Scanning electron microscopy (SEM) and transmission electron microscopy (TEM) were employed to generate representative images of the raw materials (Figure 1). These images show the variation in particle size and illustrate the material shape prior to compounding and combustion. The Nova Centrix Al shown in figure 1A was about 80 nm in size and existed as agglomerated particles as imaged with SEM. These Al nanoparticles were synthesized using a high power (50-100 MW), pulsed electrical arc discharge between two feedstock metal rods [19]. Representative particles of an Al flake material with flakes ranging in size from the micron range to the nanoscale and thickness of <500 nm produced by IMP are shown in figure 1B. As characterized by the supplier, the Accumet Bi2O3 CAS# 1304-76-3 was 99.9% pure with an average particle size of 85-128 nm [20]. This material was spherical and had an average surface area of 3-4 m2/g (Figure 1C). Clark Bi2O3 CAS# 1304-76-3 is shown in figure 1D. The reported surface area was 0.8-1.0 m2/g with a particle distribution ranging from nanometer-sized particles to particles exceeding 5 microns with a purity exceeding 99% [21]. Figure 1E shows a TEM image of the Fe2O3 (alpha) from Nanostructured and Amorphous Materials (NanoAmor). This material was reported as 98% pure with an average particle size of 20-60 nm and a specific surface area of 20-60 m2/g [22].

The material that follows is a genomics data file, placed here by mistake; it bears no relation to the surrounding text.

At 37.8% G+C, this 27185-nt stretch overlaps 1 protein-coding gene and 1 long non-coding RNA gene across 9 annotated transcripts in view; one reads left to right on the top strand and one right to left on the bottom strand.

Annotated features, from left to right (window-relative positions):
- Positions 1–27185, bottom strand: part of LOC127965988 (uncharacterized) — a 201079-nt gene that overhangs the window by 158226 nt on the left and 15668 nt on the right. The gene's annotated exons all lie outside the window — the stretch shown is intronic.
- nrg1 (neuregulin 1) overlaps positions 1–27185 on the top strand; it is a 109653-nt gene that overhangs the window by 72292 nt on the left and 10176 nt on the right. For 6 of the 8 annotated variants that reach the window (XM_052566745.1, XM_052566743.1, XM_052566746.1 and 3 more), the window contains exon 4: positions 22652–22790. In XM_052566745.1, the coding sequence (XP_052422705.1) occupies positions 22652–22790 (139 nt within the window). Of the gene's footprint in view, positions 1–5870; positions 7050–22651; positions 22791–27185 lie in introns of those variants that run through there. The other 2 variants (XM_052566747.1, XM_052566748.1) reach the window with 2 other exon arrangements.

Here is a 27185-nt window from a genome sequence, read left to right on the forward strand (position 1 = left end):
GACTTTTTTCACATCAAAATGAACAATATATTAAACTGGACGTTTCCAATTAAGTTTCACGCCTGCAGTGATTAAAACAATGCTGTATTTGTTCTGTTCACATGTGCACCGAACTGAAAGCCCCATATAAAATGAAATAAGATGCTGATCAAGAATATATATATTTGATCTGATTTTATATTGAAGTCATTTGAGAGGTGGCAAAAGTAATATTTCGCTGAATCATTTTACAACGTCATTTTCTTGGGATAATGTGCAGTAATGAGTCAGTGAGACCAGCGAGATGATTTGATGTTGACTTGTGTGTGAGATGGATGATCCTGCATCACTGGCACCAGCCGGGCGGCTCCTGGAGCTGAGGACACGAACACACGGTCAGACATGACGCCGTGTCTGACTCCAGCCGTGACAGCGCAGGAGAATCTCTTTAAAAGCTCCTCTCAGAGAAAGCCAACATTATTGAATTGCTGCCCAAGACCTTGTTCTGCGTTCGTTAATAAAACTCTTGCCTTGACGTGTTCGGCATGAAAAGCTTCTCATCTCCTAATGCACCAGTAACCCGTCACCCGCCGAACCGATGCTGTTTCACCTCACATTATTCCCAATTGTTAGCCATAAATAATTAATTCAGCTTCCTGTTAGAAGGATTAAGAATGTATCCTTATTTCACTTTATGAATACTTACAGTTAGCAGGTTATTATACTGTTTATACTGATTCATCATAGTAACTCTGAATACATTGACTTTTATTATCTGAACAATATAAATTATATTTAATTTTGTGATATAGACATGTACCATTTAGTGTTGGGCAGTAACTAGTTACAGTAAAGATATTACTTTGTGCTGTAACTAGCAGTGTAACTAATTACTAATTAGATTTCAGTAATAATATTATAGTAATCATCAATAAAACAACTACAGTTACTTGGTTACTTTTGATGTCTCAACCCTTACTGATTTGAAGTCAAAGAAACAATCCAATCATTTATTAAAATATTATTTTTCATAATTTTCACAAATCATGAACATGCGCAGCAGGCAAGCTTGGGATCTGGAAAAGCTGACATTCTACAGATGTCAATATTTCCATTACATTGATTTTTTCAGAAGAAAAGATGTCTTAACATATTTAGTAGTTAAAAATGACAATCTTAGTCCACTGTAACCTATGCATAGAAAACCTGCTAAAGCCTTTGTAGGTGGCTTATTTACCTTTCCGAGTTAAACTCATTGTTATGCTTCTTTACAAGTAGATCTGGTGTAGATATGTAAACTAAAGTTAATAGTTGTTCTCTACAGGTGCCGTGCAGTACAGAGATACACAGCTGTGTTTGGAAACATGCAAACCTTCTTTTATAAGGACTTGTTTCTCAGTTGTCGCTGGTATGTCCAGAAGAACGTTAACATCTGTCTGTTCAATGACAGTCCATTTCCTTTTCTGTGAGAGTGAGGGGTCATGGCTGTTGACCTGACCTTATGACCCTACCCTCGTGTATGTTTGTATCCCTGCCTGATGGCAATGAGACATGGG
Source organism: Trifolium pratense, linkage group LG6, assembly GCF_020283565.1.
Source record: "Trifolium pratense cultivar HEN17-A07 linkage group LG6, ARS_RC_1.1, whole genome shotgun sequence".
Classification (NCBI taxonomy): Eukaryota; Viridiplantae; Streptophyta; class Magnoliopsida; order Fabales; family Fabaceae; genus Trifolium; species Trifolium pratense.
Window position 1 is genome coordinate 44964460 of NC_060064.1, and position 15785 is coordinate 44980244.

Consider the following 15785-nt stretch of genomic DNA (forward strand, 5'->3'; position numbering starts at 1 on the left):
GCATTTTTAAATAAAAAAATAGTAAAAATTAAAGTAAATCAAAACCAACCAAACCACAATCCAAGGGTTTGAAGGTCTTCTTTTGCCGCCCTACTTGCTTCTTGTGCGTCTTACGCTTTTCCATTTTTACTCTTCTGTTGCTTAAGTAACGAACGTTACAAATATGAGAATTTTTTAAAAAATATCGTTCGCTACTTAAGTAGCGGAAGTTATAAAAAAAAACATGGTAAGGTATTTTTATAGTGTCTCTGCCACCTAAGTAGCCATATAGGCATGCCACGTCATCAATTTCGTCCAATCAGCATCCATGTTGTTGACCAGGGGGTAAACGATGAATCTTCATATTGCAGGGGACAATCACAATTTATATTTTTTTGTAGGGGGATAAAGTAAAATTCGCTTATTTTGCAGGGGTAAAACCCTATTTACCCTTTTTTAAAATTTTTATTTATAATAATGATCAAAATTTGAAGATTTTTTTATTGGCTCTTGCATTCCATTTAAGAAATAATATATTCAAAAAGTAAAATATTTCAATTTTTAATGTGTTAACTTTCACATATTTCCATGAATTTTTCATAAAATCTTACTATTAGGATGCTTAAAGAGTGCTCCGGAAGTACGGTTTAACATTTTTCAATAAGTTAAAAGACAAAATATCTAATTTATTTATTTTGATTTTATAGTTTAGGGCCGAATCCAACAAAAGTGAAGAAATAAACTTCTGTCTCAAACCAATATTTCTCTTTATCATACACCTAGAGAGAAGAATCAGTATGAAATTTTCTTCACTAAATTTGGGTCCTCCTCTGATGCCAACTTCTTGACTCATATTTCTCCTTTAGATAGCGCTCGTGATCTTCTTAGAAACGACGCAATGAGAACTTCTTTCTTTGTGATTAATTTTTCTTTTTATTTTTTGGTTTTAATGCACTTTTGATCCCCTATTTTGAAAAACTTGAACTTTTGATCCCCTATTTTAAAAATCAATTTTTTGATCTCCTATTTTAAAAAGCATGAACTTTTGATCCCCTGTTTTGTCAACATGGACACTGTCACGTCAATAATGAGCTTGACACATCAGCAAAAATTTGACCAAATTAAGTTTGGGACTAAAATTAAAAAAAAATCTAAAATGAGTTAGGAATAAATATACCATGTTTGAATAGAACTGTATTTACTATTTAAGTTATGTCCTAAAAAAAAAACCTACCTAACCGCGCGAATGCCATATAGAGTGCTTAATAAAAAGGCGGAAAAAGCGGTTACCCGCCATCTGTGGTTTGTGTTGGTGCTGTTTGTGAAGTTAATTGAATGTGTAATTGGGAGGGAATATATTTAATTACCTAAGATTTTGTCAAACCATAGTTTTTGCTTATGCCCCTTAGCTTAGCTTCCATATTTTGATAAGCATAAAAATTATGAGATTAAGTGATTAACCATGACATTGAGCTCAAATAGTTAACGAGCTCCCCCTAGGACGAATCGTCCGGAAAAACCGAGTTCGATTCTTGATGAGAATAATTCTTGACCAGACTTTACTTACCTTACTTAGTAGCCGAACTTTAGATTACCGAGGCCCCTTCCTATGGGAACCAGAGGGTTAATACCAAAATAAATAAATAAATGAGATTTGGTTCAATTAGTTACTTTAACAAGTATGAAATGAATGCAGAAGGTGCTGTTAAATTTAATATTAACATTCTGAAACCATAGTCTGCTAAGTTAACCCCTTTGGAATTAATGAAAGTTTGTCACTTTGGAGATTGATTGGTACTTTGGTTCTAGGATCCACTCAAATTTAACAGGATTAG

Figure 1: Representative SEM images of the thermite materials prior to reaction. (A) 80 nm Al particles (NovaCentrix), (B) Al flakes (IMP), (C) Bi2O3 spheroid particles (Accumet), and (D) Bi2O3 spheroid particles (Clark). Transmission electron micrograph (E) is shown for α-Fe2O3 (NanoAmor).
Energetic compounding
Prior to ignition, the raw materials were compounded by IMP to produce the nanothermite mixtures. These powders were mixed according to the water-based mixing method of Puszynski et al. [23]. The thermite formulations were prepared using a one-step mixing process in a Resodyn LabRAM mixer as opposed to typical ultrasonication. The nanothermite materials were formulated according to the stoichiometric ratios of fuel (i.e., Al NPs) and oxidizer (X2O3, X=Fe, Bi) with the aid of ammonium dihydrogen phosphate to protect the aluminum from oxidation, and 2.4 wt% Arabic gum as a binder. After mixing, the material was dried in flowing air for 2 hours and then stored in a desiccator for a minimum of 12 hours before combustion experiments were conducted.
Residue Generation (Ignition/Combustion Process)